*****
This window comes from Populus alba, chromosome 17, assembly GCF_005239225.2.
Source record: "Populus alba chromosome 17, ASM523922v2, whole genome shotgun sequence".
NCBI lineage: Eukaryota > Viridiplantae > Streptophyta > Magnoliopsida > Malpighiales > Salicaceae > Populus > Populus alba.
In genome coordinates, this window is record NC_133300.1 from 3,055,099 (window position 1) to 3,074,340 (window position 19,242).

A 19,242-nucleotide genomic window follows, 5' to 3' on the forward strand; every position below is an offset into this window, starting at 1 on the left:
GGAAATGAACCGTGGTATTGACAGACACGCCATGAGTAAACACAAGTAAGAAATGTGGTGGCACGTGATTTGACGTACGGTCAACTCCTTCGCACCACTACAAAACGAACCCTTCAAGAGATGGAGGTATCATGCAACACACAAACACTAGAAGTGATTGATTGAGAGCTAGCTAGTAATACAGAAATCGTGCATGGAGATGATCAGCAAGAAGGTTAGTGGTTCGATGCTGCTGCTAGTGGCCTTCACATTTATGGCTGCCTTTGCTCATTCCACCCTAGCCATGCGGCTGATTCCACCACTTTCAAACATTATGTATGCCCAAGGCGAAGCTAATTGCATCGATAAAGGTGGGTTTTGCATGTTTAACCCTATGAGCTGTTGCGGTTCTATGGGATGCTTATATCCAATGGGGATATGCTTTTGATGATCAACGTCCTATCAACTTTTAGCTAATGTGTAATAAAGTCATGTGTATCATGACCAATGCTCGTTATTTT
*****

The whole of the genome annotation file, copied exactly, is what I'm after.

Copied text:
This window comes from Populus alba, chromosome 17, assembly GCF_005239225.2.
Source record: "Populus alba chromosome 17, ASM523922v2, whole genome shotgun sequence".
NCBI lineage: Eukaryota > Viridiplantae > Streptophyta > Magnoliopsida > Malpighiales > Salicaceae > Populus > Populus alba.
In genome coordinates, this window is record NC_133300.1 from 3,055,099 (window position 1) to 3,074,340 (window position 19,242).

A 19,242-nucleotide genomic window follows, 5' to 3' on the forward strand; every position below is an offset into this window, starting at 1 on the left:
GGAAATGAACCGTGGTATTGACAGACACGCCATGAGTAAACACAAGTAAGAAATGTGGTGGCACGTGATTTGACGTACGGTCAACTCCTTCGCACCACTACAAAACGAACCCTTCAAGAGATGGAGGTATCATGCAACACACAAACACTAGAAGTGATTGATTGAGAGCTAGCTAGTAATACAGAAATCGTGCATGGAGATGATCAGCAAGAAGGTTAGTGGTTCGATGCTGCTGCTAGTGGCCTTCACATTTATGGCTGCCTTTGCTCATTCCACCCTAGCCATGCGGCTGATTCCACCACTTTCAAACATTATGTATGCCCAAGGCGAAGCTAATTGCATCGATAAAGGTGGGTTTTGCATGTTTAACCCTATGAGCTGTTGCGGTTCTATGGGATGCTTATATCCAATGGGGATATGCTTTTGATGATCAACGTCCTATCAACTTTTAGCTAATGTGTAATAAAGTCATGTGTATCATGACCAATGCTCGTTATTTT